A crisis can often highlight the best and worse in people, and reveals the faults we often overlook. A crisis like COVID-19 can also highlight the best and the worst of how our economy works.
Obviously, as a liberal I do not hate capitalism as an economic model. Free markets improve the movement of goods, drives down the cost of production and creates cheaper products on the market. Capitalism also drives scientific innovation and invention more than any other economic model. But capitalism is built on greed and the market has no conscience. Left unchecked, the market will strip forests and work employees to their bones. Recently, this kind of greed has manifested itself in the actions of some during this crisis. Examples include Timothy Martin’s poor treatment of his staff, Mike Ashley’s attempt to keep his stores open against government advice, and Richard Branson’s demand for a government bailout.
Even as I write, a story is emerging that contractors have charged huge amounts of money to build the temporary hospitals.
And yet this crisis has also brought us examples of capitalism and altruism coming together. Gin distilleries have converted production to hand sanitiser and are giving them away to the local community. Restaurants are giving out free food and drinks to NHS staff. One of my favourite was Gary Neville keeping on his hotel staff on full pay and donating the rooms to be used as free housing for NHS. You could argue that these were PR stunts, and maybe they were, but then if that’s true it just echoes the public’s desire for businesses to have a social conscience.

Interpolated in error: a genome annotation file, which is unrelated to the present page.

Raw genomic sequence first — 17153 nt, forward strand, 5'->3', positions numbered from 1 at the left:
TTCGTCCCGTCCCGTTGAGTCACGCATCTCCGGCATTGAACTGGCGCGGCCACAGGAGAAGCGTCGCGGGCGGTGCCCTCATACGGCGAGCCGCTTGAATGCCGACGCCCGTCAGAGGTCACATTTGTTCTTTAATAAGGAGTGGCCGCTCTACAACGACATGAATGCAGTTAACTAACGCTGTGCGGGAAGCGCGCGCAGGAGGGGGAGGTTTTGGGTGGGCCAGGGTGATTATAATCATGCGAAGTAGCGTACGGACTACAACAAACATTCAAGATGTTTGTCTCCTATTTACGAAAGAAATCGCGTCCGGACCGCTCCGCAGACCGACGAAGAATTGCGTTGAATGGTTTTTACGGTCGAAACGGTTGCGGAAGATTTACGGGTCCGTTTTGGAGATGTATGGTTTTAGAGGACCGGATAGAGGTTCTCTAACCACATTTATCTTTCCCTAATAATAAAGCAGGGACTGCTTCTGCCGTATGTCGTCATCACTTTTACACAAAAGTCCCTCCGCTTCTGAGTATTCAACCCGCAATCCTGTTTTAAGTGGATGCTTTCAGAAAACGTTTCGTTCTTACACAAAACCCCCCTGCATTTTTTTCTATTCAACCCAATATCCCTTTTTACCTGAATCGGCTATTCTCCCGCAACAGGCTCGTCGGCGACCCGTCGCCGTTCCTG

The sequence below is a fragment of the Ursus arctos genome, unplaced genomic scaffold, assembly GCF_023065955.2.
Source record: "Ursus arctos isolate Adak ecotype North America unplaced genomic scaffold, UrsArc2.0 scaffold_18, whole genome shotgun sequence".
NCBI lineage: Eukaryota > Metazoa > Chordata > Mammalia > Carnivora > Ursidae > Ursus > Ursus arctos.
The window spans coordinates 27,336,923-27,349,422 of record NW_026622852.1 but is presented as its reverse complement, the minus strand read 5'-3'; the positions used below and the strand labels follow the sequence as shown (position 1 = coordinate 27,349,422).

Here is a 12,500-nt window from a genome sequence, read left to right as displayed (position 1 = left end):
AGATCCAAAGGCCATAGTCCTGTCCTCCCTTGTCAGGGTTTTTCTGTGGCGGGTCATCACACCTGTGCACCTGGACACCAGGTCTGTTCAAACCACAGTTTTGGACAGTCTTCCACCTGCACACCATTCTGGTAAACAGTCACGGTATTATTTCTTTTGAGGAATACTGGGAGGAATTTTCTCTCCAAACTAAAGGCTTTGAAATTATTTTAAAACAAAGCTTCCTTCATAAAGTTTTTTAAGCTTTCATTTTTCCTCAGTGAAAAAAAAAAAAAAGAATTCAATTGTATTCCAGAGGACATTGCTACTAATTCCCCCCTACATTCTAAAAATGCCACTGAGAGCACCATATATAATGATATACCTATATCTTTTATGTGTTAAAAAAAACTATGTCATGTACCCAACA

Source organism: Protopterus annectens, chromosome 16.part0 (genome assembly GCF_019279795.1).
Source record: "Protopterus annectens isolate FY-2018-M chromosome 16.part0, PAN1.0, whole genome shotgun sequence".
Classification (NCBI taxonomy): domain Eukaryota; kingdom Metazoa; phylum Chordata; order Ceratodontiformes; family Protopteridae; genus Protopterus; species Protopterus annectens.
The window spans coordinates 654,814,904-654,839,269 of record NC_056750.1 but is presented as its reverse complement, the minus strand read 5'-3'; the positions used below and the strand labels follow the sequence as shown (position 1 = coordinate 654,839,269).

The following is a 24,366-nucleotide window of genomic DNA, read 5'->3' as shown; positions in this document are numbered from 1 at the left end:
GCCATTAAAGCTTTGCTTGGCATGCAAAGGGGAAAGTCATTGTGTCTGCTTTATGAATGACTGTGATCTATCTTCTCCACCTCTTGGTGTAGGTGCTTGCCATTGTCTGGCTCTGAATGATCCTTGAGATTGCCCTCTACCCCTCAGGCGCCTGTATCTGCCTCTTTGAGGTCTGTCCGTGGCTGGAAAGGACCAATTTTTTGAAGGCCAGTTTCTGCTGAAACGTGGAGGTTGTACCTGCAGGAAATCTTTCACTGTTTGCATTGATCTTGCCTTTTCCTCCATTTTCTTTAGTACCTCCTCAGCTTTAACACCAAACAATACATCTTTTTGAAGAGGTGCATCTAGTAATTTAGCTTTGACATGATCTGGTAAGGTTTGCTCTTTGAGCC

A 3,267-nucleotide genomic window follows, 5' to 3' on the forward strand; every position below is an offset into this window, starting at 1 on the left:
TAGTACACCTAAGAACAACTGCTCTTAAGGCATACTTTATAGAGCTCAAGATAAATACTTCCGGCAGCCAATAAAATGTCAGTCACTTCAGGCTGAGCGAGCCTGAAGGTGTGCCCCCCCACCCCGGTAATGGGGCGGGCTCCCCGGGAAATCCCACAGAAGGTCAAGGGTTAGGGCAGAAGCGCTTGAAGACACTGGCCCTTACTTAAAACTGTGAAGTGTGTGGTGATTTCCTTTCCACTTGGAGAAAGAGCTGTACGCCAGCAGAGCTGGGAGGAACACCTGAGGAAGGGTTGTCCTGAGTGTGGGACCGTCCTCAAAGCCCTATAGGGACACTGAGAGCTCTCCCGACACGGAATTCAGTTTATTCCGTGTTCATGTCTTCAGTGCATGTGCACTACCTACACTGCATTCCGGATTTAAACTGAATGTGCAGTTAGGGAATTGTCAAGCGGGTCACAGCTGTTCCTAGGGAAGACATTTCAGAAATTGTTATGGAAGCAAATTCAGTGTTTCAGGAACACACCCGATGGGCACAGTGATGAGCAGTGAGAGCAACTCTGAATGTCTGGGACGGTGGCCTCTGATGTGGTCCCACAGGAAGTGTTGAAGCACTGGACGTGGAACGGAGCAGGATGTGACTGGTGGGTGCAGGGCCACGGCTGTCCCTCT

This idea of giving a social conscience to a business has been growing over the last 25 years. The author John Elkington made popular the phrase ‘triple bottom line’ to describe a new way to do business. Instead of solely focusing on the creation of profits and wealth, you also gave equal weight to environmental and social responsibilities. In the last 10-15 years, a company’s environmental responsibilities have become central to their brand and general reputation. This shift in consumer demands have forced many companies to make enormous efforts to change their ways, especially on the use of single-use plastics.
Could we also see a similar public pressure grow towards companies being more social responsible to their community?
From our progress in environmental protections, it is evident that government has an important role to play. Just as government regulations have made it impossible for companies to ignore their environmental impact, we now must adopt government policies that do the same for their social responsibilities. This could be stricter employment laws in the gig economy, or tax breaks on community projects. But it will also require pressure from the people companies really care about, their customers. With these pressures working in sync, then maybe we could give capitalism a conscience, and stop greed from being good and make greed a force for good.
Stuart is a columnist for Liberal Base . He Tweets @stueybourne.